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Pedal Power: Jerry Phelps in America's Heartland

By Colleen Chandler
October 2005

Jerry Phelps
Jerry Phelps at the official halfway marker between St. Paul, Minn., and New Orleans, La. The trip, however, was cut short by Hurricane Katrina and ended 500 miles north in Hernando, Miss. (Photo by Colleen Chandler)

route map
The Great Mississippi River Ride started in St. Paul, Minn. It meandered to (1) Red Wing, Minn., (2) La Crosse, Wisc., (3) Prairie du Chien, Wisc., (4) Dubuque, Iowa, (5) Clinton, Iowa, (6) Galesburg, Ill., (7) Keokuk, Iowa, (8) Hannibal, Mo., (9) St. Charles, Mo., (10) St. Charles, Mo., (11) Festus, Mo., (12) Ste. Genevieve, Mo., (13) Cape Girardeau, Mo., (14) Union City, Tenn., (15) Ripley, Tenn., (16) Memphis, Tenn., (17) Memphis, Tenn., and finally, (18) Hernando, Miss. (Photo by Colleen Chandler)

It was no luxury vacation for Jerry Phelps this summer.

Instead, he packed up the bare essentials - which in this case included his bicycle - and headed for St. Paul, Minn., where he met up with a group of 31 people to embark on the Great Mississippi River Ride.

Members of the group made their way south from St. Paul, following a path along the Mighty Mississippi that took them through small towns virtually invisible from the interstate. Total distance: 1,201 miles, weaving through 17 cities in eight states over 16 days. That's an average of 75 miles each day.

Besides the changing landscape they witnessed, which ranged from heavy foliage and trees to corn and soybean fields, riders encountered a variety of wildlife and met local residents. "The beauty and diversity of this country and its people are best seen on the back roads at 20 miles per hour," Phelps said.

The route was planned to meander along the Mississippi to New Orleans, taking the group through Red Wing, Minn.; La Crosse and Prairie du Chien, Wisc.; Dubuque and Clinton, Iowa; Galesburg, Ill.; Keokuk, Iowa; Hannibal, St. Charles, Festus, Ste. Genevieve, and Cape Girardeau, Mo.; Union City, Ripley and Memphis, Tenn.; and Hernando, Miss before heading into Louisiana. But, it seems, Mother Nature had other plans. Hotel rooms along the southern part of the route were in big demand by Hurricane Katrina evacuees, and most riders decided to end the trip 500 miles shy of New Orleans rather than take up valuable resources, Phelps said.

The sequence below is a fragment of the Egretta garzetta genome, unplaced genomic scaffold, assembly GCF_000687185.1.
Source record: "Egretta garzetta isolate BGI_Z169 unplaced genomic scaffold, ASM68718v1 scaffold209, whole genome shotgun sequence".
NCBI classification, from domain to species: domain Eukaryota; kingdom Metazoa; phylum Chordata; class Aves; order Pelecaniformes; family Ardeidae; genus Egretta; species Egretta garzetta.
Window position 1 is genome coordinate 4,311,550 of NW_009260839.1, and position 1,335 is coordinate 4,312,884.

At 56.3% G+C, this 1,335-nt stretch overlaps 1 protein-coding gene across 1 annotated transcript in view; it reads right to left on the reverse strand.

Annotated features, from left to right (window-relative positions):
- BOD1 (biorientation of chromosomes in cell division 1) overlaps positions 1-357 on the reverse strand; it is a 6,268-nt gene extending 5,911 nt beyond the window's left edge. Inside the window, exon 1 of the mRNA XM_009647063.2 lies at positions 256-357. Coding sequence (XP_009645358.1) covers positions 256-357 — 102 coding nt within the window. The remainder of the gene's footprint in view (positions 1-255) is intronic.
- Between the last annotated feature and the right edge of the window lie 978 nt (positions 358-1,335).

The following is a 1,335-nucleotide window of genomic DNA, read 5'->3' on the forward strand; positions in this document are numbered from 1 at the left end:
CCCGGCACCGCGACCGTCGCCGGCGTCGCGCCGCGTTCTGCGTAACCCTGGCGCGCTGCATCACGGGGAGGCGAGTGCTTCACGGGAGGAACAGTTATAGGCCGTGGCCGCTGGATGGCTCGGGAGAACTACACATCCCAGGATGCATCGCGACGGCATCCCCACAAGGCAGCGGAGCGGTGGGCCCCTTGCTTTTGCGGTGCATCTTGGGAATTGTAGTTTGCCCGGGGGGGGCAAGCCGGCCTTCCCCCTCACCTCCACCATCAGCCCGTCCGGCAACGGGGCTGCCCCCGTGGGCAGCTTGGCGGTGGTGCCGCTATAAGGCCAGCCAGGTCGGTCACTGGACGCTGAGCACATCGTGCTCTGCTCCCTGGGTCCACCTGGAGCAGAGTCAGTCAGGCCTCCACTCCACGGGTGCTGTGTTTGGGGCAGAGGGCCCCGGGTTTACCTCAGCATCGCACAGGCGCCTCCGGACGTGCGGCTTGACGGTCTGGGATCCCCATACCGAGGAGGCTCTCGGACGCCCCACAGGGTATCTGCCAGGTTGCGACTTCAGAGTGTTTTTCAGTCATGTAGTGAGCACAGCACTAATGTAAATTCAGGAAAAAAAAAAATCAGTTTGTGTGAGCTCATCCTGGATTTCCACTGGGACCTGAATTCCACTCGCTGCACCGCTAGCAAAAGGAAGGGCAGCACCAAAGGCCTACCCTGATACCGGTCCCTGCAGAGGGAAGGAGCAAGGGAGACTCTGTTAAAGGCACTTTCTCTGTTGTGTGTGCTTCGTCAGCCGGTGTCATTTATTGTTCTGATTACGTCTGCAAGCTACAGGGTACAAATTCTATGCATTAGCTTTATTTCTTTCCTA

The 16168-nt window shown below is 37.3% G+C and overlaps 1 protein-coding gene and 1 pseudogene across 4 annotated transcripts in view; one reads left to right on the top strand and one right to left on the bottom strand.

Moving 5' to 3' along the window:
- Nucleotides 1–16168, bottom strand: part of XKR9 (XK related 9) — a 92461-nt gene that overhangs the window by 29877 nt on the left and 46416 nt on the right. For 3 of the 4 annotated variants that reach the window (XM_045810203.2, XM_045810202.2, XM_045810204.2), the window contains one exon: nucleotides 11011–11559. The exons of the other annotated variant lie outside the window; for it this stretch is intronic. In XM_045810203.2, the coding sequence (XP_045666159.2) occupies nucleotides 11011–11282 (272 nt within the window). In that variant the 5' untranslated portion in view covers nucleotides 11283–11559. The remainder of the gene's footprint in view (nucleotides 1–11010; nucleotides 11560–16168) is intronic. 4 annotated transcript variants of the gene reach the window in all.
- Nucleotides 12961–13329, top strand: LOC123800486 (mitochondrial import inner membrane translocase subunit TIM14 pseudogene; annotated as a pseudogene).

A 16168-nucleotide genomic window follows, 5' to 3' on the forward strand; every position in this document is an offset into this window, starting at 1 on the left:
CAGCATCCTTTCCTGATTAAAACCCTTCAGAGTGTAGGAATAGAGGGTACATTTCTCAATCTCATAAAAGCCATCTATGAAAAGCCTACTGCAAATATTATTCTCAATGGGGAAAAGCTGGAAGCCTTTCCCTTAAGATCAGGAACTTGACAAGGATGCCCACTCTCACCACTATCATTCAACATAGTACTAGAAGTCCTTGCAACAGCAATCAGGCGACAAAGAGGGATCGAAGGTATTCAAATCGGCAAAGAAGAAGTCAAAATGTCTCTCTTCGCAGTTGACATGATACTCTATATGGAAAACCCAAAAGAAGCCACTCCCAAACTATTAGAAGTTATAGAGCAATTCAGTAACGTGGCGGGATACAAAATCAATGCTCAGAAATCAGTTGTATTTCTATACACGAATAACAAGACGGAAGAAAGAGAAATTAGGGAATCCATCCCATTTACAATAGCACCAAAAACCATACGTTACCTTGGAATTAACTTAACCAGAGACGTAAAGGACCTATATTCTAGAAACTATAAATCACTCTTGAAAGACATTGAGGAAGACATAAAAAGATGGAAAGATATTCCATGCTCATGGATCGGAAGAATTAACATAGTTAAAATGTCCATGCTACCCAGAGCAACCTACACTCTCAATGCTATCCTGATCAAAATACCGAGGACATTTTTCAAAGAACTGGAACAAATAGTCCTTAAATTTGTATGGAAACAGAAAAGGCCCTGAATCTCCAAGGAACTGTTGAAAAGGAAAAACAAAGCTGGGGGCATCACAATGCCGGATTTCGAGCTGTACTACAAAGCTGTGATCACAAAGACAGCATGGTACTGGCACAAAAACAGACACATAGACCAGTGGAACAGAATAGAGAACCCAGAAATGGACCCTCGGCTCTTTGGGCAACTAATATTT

Phelps' wife, Beth Anderson, a program analyst in DERT who grew up in the Midwest, describes her husband as a very active person who sets arduous goals and pursues them with commitment. Anderson and Phelps' daughter, Emily, drove along the route, meeting up with Phelps each evening and at rest stops. They, too, enjoyed the sights in American's heartland. "The views on back roads, through the rolling farmland, are spectacular in a wholesome way," Anderson said.

Phelps said he enjoyed talking to the local people, who were always curious about the trip. He and another rider appeared on the cover of the Sun Times Aug. 26 in Ozora, Mo. Anderson said she has no doubt her husband was asking as many questions as he was answering.

"Jer's very social nature turns something like this into an opportunity to expand his horizons for meeting people out of our everyday sphere. Not only did he meet people on the tour, but almost every day he had some interesting encounter with someone along the road - frequently local cyclists," Anderson said.

Phelps will soon have an opportunity to tell his tales in person. EEO is sponsoring a presentation on the trip Oct. 5 from 2-3 p.m. in the Rall Building, conference room 101A.



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